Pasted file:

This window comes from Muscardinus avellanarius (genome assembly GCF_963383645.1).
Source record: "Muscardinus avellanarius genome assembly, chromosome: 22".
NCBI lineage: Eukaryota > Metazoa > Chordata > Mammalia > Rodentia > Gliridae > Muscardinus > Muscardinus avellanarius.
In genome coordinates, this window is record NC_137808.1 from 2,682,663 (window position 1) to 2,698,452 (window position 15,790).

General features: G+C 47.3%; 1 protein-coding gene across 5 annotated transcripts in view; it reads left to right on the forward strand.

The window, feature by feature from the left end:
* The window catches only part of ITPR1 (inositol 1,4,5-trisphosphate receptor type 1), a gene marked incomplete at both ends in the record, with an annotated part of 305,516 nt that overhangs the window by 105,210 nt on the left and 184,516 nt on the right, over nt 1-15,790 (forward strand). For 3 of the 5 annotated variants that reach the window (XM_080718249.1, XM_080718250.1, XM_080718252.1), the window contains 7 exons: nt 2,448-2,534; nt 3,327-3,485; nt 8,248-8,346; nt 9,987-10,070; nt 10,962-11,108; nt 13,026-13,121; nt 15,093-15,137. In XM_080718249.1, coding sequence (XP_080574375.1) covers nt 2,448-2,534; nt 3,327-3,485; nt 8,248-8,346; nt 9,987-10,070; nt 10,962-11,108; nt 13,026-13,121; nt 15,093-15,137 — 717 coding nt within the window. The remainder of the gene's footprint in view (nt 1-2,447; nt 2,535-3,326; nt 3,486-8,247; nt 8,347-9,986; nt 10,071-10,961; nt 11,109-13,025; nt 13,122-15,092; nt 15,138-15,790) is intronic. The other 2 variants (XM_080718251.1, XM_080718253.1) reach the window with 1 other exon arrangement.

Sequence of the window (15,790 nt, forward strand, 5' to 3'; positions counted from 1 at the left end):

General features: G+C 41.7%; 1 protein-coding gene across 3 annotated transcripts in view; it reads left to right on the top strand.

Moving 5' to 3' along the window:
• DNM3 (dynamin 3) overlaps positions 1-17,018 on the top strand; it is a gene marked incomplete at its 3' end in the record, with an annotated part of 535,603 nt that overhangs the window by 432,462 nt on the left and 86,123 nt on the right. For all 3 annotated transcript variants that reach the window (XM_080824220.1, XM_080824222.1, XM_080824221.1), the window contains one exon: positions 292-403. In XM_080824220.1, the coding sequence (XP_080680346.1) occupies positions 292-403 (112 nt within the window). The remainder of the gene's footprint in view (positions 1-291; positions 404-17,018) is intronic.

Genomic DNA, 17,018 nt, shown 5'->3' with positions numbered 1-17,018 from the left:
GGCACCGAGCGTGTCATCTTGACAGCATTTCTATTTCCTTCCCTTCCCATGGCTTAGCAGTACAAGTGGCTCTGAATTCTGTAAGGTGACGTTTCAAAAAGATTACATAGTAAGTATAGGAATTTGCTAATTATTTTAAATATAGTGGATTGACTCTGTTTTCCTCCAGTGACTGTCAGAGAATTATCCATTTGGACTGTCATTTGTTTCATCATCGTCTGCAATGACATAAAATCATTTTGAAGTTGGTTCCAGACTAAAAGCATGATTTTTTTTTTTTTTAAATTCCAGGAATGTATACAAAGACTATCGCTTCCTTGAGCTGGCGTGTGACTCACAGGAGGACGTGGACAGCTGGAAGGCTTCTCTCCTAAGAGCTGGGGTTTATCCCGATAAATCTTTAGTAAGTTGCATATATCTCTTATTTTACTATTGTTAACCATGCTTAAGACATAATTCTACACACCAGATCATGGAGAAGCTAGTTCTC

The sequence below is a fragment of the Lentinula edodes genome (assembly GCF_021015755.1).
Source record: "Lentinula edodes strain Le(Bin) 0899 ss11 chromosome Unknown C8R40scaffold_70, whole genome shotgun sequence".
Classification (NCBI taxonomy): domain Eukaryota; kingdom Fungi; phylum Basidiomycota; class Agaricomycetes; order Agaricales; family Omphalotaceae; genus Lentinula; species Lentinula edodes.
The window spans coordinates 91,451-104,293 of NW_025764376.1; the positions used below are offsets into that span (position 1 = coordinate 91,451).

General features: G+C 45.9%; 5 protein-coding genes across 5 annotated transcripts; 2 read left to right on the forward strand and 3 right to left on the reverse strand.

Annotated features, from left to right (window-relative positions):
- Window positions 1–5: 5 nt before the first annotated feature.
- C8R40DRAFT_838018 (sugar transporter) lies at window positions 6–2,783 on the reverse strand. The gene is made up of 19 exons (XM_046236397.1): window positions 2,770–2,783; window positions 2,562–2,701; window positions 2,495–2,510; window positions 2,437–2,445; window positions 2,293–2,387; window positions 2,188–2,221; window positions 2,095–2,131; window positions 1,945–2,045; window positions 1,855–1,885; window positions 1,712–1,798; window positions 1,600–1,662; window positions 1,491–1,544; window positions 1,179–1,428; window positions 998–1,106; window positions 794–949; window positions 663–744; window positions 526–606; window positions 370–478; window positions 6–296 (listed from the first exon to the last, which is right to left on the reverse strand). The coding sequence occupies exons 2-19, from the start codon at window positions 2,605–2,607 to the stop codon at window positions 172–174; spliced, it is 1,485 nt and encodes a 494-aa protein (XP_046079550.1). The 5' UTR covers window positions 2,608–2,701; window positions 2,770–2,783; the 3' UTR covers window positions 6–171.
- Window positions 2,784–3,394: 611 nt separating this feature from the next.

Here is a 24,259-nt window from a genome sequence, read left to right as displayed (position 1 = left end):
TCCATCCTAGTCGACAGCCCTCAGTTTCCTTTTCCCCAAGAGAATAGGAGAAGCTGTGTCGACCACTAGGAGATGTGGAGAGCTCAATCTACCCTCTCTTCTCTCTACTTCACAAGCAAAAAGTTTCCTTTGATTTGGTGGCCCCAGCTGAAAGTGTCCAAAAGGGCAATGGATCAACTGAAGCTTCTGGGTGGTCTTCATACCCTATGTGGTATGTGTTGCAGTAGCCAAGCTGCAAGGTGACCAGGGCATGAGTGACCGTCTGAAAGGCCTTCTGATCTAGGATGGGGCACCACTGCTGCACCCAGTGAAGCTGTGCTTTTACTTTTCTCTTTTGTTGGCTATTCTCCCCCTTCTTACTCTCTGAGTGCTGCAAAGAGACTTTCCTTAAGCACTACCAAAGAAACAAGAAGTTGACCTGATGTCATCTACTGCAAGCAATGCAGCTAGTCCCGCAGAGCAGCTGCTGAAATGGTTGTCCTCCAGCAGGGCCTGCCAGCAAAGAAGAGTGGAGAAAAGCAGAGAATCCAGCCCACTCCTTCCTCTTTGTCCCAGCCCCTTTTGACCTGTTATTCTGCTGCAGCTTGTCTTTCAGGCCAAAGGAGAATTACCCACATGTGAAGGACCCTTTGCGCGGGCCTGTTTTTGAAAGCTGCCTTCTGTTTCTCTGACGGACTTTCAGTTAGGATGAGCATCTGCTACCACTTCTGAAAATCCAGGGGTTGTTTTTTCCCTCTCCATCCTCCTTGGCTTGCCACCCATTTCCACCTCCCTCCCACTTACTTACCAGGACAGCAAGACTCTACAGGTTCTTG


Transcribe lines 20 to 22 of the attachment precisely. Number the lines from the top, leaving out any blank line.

- Window positions 1–5: 5 nt before the first annotated feature.
- C8R40DRAFT_838018 (sugar transporter) lies at window positions 6–2,783 on the reverse strand. The gene is made up of 19 exons (XM_046236397.1): window positions 2,770–2,783; window positions 2,562–2,701; window positions 2,495–2,510; window positions 2,437–2,445; window positions 2,293–2,387; window positions 2,188–2,221; window positions 2,095–2,131; window positions 1,945–2,045; window positions 1,855–1,885; window positions 1,712–1,798; window positions 1,600–1,662; window positions 1,491–1,544; window positions 1,179–1,428; window positions 998–1,106; window positions 794–949; window positions 663–744; window positions 526–606; window positions 370–478; window positions 6–296 (listed from the first exon to the last, which is right to left on the reverse strand). The coding sequence occupies exons 2-19, from the start codon at window positions 2,605–2,607 to the stop codon at window positions 172–174; spliced, it is 1,485 nt and encodes a 494-aa protein (XP_046079550.1). The 5' UTR covers window positions 2,608–2,701; window positions 2,770–2,783; the 3' UTR covers window positions 6–171.
- Window positions 2,784–3,394: 611 nt separating this feature from the next.